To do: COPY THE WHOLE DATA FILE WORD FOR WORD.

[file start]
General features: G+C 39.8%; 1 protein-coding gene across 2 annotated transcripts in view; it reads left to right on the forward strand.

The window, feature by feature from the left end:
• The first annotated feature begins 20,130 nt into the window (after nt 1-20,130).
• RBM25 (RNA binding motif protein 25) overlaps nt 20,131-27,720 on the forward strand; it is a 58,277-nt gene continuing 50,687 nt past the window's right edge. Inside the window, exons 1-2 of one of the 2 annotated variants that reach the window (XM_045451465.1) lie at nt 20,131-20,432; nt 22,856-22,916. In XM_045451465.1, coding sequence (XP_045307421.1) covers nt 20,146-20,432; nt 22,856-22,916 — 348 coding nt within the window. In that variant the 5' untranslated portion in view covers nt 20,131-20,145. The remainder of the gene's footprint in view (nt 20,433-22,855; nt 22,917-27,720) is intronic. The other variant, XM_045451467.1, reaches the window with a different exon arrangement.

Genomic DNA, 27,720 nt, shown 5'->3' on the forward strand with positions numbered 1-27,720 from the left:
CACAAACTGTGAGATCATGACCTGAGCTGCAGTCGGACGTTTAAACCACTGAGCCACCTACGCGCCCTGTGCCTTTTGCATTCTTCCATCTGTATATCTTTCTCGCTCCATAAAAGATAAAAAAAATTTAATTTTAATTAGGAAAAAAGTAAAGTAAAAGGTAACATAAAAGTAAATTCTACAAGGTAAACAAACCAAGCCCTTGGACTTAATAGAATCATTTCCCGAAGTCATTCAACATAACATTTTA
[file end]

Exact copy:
General features: G+C 39.8%; 1 protein-coding gene across 2 annotated transcripts in view; it reads left to right on the forward strand.

The window, feature by feature from the left end:
• The first annotated feature begins 20,130 nt into the window (after nt 1-20,130).
• RBM25 (RNA binding motif protein 25) overlaps nt 20,131-27,720 on the forward strand; it is a 58,277-nt gene continuing 50,687 nt past the window's right edge. Inside the window, exons 1-2 of one of the 2 annotated variants that reach the window (XM_045451465.1) lie at nt 20,131-20,432; nt 22,856-22,916. In XM_045451465.1, coding sequence (XP_045307421.1) covers nt 20,146-20,432; nt 22,856-22,916 — 348 coding nt within the window. In that variant the 5' untranslated portion in view covers nt 20,131-20,145. The remainder of the gene's footprint in view (nt 20,433-22,855; nt 22,917-27,720) is intronic. The other variant, XM_045451467.1, reaches the window with a different exon arrangement.

Genomic DNA, 27,720 nt, shown 5'->3' on the forward strand with positions numbered 1-27,720 from the left:
CACAAACTGTGAGATCATGACCTGAGCTGCAGTCGGACGTTTAAACCACTGAGCCACCTACGCGCCCTGTGCCTTTTGCATTCTTCCATCTGTATATCTTTCTCGCTCCATAAAAGATAAAAAAAATTTAATTTTAATTAGGAAAAAAGTAAAGTAAAAGGTAACATAAAAGTAAATTCTACAAGGTAAACAAACCAAGCCCTTGGACTTAATAGAATCATTTCCCGAAGTCATTCAACATAACATTTTA